Should Steroid Users be Allowed in the Hall of Fame?

This is what GDS baseball coach Todd Carter told me when I asked about former baseball slugger Barry Bonds: “Bonds is probably the greatest hitter of all time—and I don’t think he should be in the Hall of Fame.” 

Bonds was a seven-time MVP and holds the all-time home run record with 762. Roger Clemens won the Cy Young Award for being the best pitcher in his league seven times and has two triple crowns on his resume. Alex Rodriguez ended his career four home runs away from the magical number of 700 and finished with over 3,000 hits. Players with these numbers are typically shoo-ins for the Major League Baseball Hall of Fame in Cooperstown, New York. 

But Bonds, Clemens and Rodriguez all played right in the middle of MLB’s steroid era, a period in the late ’90s and early 2000s when players across the league frequently used illegal substances to enhance their performance. All three were later heavily suspected by fans and the media of having taken performance-enhancing drugs (PEDs); Rodriguez tested positive late in his career and was suspended for the entire 2014 season. “That whole era was tainted,” Carter said.

Peter Gammons, a writer for The Athletic and one of over 400 Hall of Fame voters, believes that both Bonds and Clemens have done more than enough to deserve a place in Cooperstown. “Maybe they are in a separate place in the Hall of Fame, but they belong there,” Gammons said in an interview. Neither Bonds nor Clemens was ever formally suspended for taking PEDs, and most suspect they did not start taking steroids until later in their careers, when they may have already had Hall of Fame–worthy resumes. “Barry Bonds already had like eight gold gloves. He’s one of the 10 to 12 best players in the history of the game,” Gammons said. 

Whether to allow steroid users into the Hall of Fame is an ongoing debate in the baseball world. 2021 is Bonds and Clemens’ final year of regular eligibility, while Rodriguez will make his debut on the ballot when the voting takes place at the end of the year. 

MLB’s Hall of Fame is different from those of other pro sports because of a specific clause that appears on its ballots: “Voting shall be based upon a player’s record, playing ability, integrity, sportsmanship, character and contributions to the team(s) on which the player played.” Under that guideline, it can be difficult for voters to induct players who took PEDs.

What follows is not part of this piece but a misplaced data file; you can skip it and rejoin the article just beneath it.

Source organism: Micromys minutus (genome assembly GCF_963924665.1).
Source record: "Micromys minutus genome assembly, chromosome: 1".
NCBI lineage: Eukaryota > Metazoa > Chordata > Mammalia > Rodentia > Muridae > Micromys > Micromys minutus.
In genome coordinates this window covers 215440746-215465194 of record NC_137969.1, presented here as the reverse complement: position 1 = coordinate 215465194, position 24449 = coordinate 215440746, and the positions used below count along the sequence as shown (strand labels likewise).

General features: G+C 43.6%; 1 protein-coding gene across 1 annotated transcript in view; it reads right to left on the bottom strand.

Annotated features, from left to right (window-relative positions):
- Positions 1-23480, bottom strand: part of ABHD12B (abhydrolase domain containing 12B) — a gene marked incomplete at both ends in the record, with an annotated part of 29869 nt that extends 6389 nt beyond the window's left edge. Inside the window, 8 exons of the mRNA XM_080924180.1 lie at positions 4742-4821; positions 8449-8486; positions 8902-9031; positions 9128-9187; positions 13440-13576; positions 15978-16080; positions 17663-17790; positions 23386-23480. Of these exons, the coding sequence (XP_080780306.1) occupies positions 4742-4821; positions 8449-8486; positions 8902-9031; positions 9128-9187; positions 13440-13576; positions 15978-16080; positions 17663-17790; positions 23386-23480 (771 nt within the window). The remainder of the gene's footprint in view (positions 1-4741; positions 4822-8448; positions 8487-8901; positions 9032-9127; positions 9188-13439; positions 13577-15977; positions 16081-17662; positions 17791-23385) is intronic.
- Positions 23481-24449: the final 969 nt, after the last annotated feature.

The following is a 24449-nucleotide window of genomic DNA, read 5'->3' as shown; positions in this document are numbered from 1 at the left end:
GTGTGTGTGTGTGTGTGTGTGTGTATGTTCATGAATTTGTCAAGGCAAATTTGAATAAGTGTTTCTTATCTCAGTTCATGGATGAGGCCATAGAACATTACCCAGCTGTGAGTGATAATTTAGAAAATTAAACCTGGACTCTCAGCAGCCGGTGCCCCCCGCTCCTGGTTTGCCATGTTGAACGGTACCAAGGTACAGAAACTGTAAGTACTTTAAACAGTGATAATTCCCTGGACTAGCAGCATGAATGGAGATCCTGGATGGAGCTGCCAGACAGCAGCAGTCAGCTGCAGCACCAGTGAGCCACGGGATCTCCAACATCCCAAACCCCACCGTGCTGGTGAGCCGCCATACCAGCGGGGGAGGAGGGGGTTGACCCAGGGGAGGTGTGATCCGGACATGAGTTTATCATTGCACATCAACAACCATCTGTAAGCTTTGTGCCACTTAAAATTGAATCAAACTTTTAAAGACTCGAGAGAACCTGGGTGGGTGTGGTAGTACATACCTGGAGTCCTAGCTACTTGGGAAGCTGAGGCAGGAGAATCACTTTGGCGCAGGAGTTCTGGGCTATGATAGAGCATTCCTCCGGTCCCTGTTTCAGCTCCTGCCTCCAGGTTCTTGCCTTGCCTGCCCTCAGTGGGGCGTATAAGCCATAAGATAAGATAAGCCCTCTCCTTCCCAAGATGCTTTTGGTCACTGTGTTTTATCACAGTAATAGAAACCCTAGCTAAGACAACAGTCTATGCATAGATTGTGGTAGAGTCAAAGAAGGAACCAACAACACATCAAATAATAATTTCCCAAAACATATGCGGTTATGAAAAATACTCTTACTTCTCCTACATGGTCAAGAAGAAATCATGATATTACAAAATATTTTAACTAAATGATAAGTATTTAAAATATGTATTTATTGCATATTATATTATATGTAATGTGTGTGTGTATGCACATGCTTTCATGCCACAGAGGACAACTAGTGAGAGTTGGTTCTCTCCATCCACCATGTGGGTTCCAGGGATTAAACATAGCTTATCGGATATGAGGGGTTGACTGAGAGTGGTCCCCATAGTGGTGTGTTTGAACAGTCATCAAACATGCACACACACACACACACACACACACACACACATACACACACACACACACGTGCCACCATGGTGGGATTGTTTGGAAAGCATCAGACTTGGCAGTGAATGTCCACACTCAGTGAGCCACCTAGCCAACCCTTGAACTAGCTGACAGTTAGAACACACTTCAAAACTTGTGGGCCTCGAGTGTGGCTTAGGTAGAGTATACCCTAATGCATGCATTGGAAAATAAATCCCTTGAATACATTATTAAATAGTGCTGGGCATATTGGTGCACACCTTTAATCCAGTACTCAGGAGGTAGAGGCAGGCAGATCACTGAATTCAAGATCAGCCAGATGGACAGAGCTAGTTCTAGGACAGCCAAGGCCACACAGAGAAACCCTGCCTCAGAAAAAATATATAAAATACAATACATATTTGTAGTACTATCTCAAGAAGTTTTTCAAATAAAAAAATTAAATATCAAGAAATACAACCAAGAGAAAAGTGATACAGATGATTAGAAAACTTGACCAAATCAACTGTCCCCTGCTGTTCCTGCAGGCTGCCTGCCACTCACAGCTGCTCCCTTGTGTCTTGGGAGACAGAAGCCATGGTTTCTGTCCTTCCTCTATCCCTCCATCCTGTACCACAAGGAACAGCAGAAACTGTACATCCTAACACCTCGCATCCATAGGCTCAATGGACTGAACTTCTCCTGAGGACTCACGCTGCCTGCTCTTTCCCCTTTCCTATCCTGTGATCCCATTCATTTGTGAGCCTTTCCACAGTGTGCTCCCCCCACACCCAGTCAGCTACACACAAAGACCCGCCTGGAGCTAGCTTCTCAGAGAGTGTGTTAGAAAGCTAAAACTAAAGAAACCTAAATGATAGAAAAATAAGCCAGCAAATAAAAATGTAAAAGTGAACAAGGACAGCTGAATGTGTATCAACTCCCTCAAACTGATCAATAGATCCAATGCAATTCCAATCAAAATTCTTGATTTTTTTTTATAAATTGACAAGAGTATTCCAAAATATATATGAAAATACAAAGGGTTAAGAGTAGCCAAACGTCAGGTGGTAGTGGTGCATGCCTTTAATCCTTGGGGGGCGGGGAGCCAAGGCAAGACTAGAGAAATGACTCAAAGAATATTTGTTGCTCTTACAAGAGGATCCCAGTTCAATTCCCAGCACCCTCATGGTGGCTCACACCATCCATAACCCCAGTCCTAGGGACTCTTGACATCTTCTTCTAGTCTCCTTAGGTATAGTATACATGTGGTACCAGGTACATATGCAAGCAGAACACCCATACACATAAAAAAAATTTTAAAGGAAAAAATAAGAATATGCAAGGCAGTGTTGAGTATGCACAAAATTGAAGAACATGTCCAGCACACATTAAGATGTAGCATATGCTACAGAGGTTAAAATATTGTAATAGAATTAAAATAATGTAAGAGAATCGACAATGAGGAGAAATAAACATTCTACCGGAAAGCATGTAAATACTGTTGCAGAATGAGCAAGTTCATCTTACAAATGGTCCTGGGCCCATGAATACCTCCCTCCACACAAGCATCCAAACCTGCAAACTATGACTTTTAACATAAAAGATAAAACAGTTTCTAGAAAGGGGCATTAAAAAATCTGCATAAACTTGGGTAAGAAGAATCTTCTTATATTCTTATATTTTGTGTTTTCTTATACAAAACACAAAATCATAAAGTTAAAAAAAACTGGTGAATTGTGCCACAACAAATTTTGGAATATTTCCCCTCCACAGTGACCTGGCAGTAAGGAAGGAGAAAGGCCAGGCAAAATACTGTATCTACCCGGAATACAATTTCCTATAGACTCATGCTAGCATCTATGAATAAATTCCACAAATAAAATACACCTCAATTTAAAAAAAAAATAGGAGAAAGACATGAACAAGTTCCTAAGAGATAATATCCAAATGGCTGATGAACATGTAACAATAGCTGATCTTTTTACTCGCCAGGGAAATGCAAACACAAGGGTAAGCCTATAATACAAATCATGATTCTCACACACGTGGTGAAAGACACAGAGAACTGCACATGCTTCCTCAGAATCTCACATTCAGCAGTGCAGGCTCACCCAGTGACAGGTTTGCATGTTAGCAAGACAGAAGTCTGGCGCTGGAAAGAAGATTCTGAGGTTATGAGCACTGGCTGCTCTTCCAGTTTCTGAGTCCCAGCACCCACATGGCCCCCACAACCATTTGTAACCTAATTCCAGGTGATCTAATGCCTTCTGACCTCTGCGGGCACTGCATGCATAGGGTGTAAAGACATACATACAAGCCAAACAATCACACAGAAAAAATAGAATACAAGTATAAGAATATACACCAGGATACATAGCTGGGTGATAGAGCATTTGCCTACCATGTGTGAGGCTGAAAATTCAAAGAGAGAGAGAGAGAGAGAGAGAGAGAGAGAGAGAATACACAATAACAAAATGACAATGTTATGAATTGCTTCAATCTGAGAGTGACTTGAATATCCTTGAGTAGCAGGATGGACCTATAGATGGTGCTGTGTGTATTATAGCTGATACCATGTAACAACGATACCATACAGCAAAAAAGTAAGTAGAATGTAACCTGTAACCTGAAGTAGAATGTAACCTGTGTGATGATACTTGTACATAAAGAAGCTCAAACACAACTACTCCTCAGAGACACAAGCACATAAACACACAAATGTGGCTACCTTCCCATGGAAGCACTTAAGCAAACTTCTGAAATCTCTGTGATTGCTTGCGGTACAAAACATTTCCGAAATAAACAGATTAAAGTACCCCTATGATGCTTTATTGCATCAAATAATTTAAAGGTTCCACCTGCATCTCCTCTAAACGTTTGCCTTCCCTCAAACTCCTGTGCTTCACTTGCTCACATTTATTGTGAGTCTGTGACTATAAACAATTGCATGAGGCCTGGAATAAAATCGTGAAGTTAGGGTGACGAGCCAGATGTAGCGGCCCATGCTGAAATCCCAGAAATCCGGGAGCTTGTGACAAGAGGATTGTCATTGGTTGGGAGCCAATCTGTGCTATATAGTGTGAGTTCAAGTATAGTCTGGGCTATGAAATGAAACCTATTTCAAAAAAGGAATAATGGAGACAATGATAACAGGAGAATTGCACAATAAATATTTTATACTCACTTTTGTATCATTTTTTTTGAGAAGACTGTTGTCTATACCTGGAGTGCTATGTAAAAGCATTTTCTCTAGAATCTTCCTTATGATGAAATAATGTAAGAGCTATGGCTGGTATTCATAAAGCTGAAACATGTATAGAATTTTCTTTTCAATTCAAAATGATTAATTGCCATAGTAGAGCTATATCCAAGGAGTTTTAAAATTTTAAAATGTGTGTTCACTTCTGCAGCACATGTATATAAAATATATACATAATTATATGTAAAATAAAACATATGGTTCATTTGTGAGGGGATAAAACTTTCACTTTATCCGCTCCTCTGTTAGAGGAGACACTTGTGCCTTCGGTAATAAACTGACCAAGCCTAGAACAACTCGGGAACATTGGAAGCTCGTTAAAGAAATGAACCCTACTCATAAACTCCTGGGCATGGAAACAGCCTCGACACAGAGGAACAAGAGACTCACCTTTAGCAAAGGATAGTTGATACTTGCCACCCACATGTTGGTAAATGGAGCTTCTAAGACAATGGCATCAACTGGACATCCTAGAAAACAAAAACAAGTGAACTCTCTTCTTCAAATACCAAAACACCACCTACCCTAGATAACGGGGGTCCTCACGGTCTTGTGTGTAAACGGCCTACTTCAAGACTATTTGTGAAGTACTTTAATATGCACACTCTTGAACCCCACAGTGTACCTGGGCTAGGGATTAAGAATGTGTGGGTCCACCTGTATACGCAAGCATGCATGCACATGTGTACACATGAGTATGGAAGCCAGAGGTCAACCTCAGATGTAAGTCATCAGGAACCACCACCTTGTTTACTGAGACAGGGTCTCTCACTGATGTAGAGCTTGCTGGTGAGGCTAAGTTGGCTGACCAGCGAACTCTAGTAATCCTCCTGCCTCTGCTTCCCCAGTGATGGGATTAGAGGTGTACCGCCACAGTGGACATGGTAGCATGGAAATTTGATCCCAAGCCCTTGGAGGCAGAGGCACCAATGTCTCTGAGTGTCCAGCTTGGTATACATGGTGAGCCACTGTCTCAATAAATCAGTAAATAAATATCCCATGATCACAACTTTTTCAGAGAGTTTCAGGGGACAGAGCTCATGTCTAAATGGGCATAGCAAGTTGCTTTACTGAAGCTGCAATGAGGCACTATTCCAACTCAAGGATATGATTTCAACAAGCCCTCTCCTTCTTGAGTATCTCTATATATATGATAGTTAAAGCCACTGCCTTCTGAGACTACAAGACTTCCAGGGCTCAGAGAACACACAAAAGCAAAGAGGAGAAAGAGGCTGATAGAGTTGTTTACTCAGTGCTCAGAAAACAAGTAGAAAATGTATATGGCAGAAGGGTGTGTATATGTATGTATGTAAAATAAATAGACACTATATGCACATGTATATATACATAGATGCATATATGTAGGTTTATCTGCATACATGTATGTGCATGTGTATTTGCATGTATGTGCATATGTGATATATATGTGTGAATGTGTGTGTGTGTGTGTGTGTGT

“I wouldn’t want to be in a position of voting,” Carter said, arguing that the added pressure of having to take into account players’ integrity and character has lessened the prestige for writers of voting for the Hall of Fame. 

“The system is broken,” Julie Andrews, a GDS middle school running coach and former producer for ESPN and NBC Sports, told me. The current requirement for being a Hall of Fame voter is membership in the Baseballs Writers Association of America (BBWAA) for a minimum of ten years. Andrews argued that the BBWAA should welcome a broader set of perspectives by including more writers from newer platforms such as Barstool Sports in the voting process. 

Andrews is afraid that the current batch of voters sees the Hall of Fame as a sacred place and has overly high standards for admission. Like Gammons, she supports inducting Bonds and Clemens, the steroid-era stars, into the Hall of Fame. 

According to Carter, writers tend to forget that, at the end of the day, the Hall of Fame is a museum for fans to learn about the history of the sport. “The Hall of Fame is for fans to get excited about and to go and visit,” he said. 

But Carter argues that inducting players who took PEDs would send a bad message to players who played the game cleanly and that voters should honor the integrity clause that the Hall of Fame instructs them to consider. “That’s one reason to not let them in. It’s hard to say this shouldn’t happen, and then let it,” Carter said.

Proponents of inducting steroid users into the Hall of Fame argue that PEDs once played an important part in MLB and that the league benefitted from allowing such cheating to run rampant.

After a players strike that led to the cancellation of the World Series in 1994 for the first time in almost a century, baseball was struggling to gain popularity.

Then, during the 1998 season, Mark McGwire of the Cardinals and Sammy Sosa of the Cubs engaged in an epic battle for the single-season home run record. “They are the reason baseball was recovered,” Gammons said. Both McGwire and Sosa used PEDs, so that magical record-breaking race is forever tainted. 

The league office decided to let the steroid use slide because they knew they needed the national recognition for the sport to thrive again. “They needed to get their fans back,” Andrews said, so the league “turned a blind eye to all of that.” The McGwire-Sosa home run race will forever be remembered by fans, but MLB showed that it cared about its best interests, not the steroid issue.

If you gather ten people in a room and ask whether steroid users should be inducted into the Hall of Fame, you might get ten different answers. But later this year, baseball writers will be forced to make a series of binary choices: to check the box next to the names of tainted one-time greats like Bonds and Clemens, or not.

Alex Rubinson ’22